Tuesday, 28 February 2017

Richie Havens: Freedom (Woodstock, 1969)


Haven's song “Freedom” became the anthem for a generation when he ran out of material after demand for numerous encores. Richie played through his entire set and had to keep playing due to the next act being late because of the insane traffic at the festival. He began splicing the blues song “Motherless Child” with “Freedom”, and when the particular cut of the song was put on the film Woodstock, it instantly became an international hit. A pertinent song for these doleful times. 

The ambient serenity coupled with the accidental beauty stays with those who have heard it and the song remains a patchwork folk classic.
(From: Woodstock Story)

Santana: Soul Sacrifice (Woodstock, 1969)


Before its release on their album, Santana, then a largely unknown band, performed "Soul Sacrifice" as their closing number at Woodstock. "They were the only act to play without a record; it was unparalleled. Santana went from Woodstock to being in global demand almost overnight". Their debut album Santana was released in the same month. The band had just played local gigs in the San Francisco area before that point. Santana used to have a massive percussion section at that time and drummer Michael Shrieve added his personal note, especially during the drum solo of Soul Sacrifice. In several interviews, Santana recalled experiencing the effects of psychedelics during the performance, claiming he was tripping on LSD throughout most of the performance and was hallucinating that his guitar was a snake. Nevertheless, he got it together for the finale and performed flawlessly. "By the time we got to 'Soul Sacrifice', I had come back from a pretty intense journey. Ultimately, I felt we had plugged in to a whole lot of hearts at Woodstock"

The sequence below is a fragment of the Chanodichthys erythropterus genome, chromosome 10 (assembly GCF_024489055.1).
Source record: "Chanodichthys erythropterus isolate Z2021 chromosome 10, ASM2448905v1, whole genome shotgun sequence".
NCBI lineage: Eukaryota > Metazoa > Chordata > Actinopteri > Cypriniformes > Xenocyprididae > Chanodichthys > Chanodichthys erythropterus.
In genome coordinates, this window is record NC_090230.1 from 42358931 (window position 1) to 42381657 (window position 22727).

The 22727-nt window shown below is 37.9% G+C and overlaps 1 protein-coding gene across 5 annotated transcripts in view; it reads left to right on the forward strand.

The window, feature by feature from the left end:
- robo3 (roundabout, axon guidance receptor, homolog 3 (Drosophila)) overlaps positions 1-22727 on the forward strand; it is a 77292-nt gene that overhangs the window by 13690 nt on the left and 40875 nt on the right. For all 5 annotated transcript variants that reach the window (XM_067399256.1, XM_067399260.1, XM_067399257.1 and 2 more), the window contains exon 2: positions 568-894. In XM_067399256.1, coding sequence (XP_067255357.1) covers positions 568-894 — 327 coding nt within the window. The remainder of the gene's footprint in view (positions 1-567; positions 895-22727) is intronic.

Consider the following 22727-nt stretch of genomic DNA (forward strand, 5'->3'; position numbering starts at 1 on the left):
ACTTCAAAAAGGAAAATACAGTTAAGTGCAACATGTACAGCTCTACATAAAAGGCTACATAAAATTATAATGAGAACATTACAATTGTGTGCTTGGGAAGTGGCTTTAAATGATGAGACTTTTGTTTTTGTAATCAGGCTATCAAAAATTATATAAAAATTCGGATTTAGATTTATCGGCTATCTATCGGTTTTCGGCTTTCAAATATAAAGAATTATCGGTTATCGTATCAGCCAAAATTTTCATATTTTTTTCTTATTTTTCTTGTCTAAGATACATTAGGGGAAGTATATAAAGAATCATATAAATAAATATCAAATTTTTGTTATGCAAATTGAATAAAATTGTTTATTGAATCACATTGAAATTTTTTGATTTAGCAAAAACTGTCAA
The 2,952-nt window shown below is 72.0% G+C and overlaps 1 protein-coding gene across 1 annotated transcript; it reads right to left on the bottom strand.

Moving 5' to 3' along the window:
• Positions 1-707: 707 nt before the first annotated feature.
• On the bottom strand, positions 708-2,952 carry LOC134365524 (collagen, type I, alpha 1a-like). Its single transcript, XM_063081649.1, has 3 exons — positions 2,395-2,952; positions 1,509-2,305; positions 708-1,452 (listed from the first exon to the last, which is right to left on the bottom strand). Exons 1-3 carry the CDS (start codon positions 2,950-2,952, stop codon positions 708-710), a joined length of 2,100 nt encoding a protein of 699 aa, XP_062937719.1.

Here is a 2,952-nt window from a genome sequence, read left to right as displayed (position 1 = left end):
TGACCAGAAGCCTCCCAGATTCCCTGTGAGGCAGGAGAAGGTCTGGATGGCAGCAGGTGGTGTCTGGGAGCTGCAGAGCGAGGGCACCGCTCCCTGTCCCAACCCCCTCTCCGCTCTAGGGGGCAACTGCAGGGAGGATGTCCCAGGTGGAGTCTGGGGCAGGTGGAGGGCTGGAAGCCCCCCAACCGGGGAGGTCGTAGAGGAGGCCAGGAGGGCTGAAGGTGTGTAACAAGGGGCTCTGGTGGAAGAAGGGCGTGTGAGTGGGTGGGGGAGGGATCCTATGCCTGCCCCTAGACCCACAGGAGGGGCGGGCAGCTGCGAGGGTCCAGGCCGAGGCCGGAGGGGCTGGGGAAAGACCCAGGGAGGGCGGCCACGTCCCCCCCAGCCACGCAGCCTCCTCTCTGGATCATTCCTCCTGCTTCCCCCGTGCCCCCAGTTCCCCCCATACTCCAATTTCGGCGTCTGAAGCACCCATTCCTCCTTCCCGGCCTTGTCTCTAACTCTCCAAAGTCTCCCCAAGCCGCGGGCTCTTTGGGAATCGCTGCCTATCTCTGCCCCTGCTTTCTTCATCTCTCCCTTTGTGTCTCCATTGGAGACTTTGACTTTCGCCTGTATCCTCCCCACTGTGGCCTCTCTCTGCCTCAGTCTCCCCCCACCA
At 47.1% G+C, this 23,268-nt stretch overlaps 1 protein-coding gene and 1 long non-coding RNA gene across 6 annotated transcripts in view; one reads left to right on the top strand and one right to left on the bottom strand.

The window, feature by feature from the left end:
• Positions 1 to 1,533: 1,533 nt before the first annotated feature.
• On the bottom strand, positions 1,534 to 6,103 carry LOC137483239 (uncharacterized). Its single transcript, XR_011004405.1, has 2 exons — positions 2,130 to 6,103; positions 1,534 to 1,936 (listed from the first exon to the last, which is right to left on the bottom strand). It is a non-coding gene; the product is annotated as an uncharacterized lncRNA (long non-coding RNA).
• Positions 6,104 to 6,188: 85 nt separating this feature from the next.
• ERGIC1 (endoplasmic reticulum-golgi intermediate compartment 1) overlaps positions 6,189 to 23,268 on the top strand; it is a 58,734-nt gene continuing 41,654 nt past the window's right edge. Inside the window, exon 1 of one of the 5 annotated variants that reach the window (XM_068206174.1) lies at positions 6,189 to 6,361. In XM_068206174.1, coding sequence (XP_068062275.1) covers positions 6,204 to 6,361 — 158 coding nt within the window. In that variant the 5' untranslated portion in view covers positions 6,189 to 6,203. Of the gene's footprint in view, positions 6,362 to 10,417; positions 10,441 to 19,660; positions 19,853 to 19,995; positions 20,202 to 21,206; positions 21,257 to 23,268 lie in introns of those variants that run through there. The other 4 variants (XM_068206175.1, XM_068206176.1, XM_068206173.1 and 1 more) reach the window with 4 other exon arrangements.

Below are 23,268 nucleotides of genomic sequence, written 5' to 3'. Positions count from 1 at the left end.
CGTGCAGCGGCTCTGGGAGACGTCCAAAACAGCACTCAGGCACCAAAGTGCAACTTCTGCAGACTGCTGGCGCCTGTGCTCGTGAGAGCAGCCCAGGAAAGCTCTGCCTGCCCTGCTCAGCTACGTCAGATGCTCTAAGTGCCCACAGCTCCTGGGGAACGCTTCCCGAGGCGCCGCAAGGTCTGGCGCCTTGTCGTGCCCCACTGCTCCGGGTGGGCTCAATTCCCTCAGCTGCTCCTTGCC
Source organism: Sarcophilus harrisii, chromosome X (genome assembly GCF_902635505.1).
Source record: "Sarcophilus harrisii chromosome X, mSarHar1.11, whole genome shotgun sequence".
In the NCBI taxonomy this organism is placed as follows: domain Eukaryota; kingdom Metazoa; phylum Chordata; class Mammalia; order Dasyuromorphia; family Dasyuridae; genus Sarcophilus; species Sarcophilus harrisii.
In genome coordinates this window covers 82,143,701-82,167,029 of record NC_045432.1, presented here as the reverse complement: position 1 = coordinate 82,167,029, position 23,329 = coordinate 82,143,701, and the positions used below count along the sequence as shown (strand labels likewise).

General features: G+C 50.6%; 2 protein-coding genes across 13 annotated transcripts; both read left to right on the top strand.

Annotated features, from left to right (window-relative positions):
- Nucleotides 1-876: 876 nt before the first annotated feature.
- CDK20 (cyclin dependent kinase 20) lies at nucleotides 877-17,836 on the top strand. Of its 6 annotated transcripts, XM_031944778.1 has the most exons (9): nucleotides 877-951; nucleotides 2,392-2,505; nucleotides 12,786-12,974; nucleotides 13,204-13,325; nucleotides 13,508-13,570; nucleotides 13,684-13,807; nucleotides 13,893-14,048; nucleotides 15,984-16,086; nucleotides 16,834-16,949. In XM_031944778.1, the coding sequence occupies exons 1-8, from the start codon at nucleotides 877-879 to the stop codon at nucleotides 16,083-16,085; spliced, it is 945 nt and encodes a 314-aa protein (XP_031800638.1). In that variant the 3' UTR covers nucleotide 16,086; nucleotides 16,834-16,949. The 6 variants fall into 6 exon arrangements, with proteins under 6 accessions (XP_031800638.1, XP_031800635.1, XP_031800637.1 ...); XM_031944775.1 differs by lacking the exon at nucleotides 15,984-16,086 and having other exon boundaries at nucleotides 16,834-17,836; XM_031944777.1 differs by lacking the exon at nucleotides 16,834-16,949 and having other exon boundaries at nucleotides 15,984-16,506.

The Macrobiotic Way of Life